JV: The easiest segregation index to explain to a layperson is dissimilarity. Imagine a city that’s divided up into neighborhoods. If every neighborhood is a microcosm of the city, so in other words a city that’s 50/50 white to black, you’d be looking for a situation where every neighborhood was 50/50, that’s perfect integration. At the other extreme, if we got 50 percent of the neighborhood being all black, 50 percent all white, that’s perfect segregation. Perfect segregation means a dissimilarity index of a 100, and perfect integration means a zero. The points in between correspond to situations where you would have to move a certain proportion of either the black or the white population to achieve perfect integration.

TC: Is it possible that while neighborhoods are becoming less segregated, they are in fact becoming more stratified?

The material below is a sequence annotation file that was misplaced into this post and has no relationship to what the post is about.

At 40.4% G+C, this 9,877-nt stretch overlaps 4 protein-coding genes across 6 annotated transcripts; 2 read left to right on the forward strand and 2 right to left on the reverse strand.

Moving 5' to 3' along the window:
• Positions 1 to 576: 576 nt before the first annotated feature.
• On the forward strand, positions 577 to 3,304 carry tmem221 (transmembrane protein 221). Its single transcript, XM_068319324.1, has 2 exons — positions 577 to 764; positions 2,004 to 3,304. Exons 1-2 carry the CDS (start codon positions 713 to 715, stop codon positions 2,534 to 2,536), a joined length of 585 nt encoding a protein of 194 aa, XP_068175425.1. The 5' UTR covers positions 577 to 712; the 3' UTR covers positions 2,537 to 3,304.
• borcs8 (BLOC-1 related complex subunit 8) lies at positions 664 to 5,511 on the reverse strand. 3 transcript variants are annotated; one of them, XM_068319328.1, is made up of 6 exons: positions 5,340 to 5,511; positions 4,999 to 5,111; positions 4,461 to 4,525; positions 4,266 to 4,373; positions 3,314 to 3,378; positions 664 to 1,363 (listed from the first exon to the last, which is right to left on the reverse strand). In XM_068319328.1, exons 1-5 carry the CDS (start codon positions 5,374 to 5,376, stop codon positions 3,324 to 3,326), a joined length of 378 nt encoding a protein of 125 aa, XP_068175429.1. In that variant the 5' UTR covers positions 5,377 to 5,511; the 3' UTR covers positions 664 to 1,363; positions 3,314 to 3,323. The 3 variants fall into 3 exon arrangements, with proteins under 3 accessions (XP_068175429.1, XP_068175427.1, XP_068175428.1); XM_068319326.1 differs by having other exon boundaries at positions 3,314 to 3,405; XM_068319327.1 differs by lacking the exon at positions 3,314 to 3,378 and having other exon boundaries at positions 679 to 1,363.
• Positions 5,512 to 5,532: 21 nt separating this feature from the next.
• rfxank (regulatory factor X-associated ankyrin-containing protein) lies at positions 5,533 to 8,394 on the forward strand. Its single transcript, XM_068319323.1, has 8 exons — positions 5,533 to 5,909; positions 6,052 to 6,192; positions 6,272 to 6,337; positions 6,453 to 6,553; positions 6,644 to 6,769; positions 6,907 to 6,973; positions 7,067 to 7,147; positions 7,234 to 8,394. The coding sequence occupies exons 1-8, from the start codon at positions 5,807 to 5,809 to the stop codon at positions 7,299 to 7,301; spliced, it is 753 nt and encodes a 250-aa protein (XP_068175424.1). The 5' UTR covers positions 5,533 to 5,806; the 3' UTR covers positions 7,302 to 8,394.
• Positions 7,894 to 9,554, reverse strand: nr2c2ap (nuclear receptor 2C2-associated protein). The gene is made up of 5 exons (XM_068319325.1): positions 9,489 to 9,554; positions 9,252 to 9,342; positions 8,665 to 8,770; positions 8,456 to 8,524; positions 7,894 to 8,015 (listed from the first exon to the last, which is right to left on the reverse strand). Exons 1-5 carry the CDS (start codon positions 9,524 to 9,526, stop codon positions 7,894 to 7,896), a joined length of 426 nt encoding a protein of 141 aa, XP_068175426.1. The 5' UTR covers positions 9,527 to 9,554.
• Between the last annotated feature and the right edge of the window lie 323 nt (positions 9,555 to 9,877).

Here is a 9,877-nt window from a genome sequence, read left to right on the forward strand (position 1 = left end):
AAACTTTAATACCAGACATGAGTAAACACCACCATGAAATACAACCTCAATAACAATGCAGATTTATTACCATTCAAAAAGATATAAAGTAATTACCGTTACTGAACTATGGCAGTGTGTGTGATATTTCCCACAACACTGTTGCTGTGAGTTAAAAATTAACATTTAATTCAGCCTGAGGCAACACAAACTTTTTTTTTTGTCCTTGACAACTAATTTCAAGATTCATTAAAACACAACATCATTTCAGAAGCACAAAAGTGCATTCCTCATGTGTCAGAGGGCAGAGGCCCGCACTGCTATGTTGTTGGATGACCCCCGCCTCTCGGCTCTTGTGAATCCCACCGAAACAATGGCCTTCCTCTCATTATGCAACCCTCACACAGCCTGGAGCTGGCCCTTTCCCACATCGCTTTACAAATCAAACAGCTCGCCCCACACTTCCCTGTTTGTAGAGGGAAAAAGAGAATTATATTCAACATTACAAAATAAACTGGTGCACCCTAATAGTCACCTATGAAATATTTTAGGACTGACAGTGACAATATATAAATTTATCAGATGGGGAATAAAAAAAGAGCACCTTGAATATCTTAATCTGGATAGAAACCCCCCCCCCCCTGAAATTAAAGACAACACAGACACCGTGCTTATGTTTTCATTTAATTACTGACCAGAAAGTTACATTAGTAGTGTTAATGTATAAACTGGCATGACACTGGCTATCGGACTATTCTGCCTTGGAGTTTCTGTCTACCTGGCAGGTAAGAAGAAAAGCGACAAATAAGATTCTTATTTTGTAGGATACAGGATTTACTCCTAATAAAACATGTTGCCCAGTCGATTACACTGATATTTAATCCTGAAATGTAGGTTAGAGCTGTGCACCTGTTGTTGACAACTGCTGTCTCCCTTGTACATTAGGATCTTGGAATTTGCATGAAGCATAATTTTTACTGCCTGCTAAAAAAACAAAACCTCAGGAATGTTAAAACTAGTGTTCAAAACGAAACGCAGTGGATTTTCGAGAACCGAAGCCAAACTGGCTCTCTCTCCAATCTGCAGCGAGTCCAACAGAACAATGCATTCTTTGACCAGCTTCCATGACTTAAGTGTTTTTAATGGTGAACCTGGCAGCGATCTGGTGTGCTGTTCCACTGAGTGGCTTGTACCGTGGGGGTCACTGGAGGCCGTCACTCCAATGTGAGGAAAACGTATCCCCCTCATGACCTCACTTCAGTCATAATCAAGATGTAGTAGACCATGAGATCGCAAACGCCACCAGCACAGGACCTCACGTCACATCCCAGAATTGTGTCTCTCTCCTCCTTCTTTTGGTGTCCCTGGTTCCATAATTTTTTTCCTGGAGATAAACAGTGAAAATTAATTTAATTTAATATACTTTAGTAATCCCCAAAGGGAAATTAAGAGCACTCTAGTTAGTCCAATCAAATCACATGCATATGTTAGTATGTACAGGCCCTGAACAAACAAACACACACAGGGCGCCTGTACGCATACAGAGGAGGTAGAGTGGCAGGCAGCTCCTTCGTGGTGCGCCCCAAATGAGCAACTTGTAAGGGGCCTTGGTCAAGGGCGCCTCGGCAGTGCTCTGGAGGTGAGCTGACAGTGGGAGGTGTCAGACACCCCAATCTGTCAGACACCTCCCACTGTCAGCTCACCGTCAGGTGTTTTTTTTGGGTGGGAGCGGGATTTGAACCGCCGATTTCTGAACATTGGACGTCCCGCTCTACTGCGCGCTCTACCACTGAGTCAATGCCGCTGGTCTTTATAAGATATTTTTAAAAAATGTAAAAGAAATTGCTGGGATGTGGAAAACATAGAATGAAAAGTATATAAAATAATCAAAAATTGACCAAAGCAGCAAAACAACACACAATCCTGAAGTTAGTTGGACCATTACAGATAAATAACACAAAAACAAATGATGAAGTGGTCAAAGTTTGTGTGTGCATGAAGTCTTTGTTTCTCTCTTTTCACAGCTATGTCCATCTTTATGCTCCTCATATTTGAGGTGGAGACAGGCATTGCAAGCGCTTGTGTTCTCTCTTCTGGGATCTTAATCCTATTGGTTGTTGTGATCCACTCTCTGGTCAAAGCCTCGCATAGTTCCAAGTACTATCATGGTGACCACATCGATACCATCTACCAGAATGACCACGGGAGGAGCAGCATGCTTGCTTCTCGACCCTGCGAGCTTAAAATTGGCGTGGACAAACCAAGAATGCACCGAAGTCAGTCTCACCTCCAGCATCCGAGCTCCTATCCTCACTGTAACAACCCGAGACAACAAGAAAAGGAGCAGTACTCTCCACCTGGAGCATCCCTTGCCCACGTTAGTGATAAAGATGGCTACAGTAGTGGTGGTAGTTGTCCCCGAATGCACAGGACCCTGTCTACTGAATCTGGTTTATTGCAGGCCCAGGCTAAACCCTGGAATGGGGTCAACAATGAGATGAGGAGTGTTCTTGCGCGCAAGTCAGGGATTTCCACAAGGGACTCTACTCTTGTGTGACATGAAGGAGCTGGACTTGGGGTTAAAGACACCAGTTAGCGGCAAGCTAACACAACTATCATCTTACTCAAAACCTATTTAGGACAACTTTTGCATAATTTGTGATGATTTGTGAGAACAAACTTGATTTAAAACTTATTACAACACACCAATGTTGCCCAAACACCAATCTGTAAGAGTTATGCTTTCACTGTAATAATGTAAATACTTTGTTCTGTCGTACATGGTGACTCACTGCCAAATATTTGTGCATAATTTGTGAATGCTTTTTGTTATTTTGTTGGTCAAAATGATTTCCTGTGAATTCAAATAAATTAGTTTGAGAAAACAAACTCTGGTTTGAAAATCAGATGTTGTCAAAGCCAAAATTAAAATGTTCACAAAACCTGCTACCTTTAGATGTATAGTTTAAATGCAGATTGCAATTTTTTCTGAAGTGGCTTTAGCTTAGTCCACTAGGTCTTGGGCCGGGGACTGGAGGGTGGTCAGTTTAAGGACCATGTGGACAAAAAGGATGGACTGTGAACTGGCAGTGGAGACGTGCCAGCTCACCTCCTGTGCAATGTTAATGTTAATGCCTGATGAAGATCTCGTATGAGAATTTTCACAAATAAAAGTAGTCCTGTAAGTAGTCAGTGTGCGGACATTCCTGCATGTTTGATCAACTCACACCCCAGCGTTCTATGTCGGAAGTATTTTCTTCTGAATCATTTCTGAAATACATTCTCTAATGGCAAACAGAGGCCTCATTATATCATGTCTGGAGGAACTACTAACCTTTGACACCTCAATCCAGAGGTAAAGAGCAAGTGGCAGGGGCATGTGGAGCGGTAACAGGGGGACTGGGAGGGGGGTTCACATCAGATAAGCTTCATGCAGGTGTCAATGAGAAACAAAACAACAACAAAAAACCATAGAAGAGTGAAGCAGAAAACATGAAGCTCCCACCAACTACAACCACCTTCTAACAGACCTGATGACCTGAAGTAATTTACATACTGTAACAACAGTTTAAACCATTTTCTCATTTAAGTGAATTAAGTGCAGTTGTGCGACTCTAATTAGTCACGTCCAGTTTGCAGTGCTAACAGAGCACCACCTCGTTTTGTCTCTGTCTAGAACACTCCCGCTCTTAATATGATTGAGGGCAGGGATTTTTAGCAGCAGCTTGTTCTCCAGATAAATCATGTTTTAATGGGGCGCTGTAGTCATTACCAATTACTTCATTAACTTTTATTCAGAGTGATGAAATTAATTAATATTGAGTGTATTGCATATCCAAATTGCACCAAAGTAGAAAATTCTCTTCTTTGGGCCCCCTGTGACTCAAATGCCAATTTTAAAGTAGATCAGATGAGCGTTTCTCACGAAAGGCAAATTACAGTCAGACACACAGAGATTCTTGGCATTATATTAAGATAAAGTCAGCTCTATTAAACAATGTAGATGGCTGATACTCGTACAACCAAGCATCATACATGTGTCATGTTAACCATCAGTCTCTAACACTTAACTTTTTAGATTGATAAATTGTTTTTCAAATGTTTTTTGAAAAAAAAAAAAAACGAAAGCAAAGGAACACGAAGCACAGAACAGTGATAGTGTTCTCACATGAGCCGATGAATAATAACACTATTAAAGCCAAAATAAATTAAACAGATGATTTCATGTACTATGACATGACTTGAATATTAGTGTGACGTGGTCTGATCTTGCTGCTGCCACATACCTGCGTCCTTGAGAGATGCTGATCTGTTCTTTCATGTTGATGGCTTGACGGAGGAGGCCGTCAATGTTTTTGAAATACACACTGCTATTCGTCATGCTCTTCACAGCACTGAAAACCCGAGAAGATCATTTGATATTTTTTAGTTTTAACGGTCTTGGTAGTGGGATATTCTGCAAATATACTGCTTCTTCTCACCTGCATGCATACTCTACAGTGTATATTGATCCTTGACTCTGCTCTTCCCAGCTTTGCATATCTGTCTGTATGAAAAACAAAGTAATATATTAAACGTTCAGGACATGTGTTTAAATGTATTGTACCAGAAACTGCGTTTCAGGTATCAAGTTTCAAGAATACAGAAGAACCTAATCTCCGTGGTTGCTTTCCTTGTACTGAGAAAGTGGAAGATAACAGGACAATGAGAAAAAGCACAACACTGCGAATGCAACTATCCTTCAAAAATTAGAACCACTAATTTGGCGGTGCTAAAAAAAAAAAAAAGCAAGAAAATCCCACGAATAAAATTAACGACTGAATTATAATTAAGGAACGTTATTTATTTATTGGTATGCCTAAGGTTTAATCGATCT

JV: There is some evidence that, as racial segregation declines, that economic segregation has been increasing. Some of that increase in economic segregation is a function of what has been happening to the income distribution. There has definitely been some talk about this among social scientists about the fact that there is an increasing, what you might call, class separation. You can see that looking around Duke for example. There are very few students at Duke who come from families where the family earns less than the median income for the United States.

TC: Do you believe desegregation of metropolitan areas in particular will help address issues of inequality?